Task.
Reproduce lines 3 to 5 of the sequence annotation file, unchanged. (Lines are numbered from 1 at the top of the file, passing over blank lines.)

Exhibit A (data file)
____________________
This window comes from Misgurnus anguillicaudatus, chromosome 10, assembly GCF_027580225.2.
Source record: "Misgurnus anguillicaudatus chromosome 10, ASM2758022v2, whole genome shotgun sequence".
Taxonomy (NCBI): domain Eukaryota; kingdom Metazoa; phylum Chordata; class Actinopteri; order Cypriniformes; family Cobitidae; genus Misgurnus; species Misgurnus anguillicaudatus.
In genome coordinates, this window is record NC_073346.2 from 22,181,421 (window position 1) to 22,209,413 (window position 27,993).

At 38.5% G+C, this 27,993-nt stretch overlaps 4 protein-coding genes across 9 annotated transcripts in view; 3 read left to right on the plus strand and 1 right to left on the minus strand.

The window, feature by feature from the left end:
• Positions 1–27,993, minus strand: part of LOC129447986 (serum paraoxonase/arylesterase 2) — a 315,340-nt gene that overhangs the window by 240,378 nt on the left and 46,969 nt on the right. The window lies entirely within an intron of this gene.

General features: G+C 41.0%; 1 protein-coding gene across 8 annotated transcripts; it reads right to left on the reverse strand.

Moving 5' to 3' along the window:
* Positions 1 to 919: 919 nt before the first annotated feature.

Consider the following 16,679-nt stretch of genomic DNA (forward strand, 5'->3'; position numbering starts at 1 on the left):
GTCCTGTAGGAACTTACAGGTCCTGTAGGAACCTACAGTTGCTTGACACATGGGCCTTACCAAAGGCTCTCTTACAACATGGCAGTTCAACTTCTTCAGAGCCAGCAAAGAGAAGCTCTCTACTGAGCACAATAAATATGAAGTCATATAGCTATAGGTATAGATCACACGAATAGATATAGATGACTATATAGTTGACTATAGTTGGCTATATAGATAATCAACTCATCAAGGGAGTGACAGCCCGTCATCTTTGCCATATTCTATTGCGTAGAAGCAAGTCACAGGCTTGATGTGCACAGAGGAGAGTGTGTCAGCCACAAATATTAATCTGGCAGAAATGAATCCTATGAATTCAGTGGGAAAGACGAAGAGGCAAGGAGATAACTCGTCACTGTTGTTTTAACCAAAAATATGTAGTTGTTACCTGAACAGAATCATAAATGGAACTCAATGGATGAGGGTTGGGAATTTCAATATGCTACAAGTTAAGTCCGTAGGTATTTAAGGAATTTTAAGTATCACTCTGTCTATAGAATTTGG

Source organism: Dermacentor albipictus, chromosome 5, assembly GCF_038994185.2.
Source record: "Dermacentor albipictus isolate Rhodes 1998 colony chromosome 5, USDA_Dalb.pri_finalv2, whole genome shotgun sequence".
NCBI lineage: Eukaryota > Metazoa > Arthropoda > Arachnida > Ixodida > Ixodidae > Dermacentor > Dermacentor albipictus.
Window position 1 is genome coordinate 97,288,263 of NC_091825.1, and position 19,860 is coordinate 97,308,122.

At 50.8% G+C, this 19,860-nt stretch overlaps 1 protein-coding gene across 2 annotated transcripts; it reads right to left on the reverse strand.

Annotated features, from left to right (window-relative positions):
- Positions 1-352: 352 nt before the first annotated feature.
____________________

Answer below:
Taxonomy (NCBI): domain Eukaryota; kingdom Metazoa; phylum Chordata; class Actinopteri; order Cypriniformes; family Cobitidae; genus Misgurnus; species Misgurnus anguillicaudatus.
In genome coordinates, this window is record NC_073346.2 from 22,181,421 (window position 1) to 22,209,413 (window position 27,993).

At 38.5% G+C, this 27,993-nt stretch overlaps 4 protein-coding genes across 9 annotated transcripts in view; 3 read left to right on the plus strand and 1 right to left on the minus strand.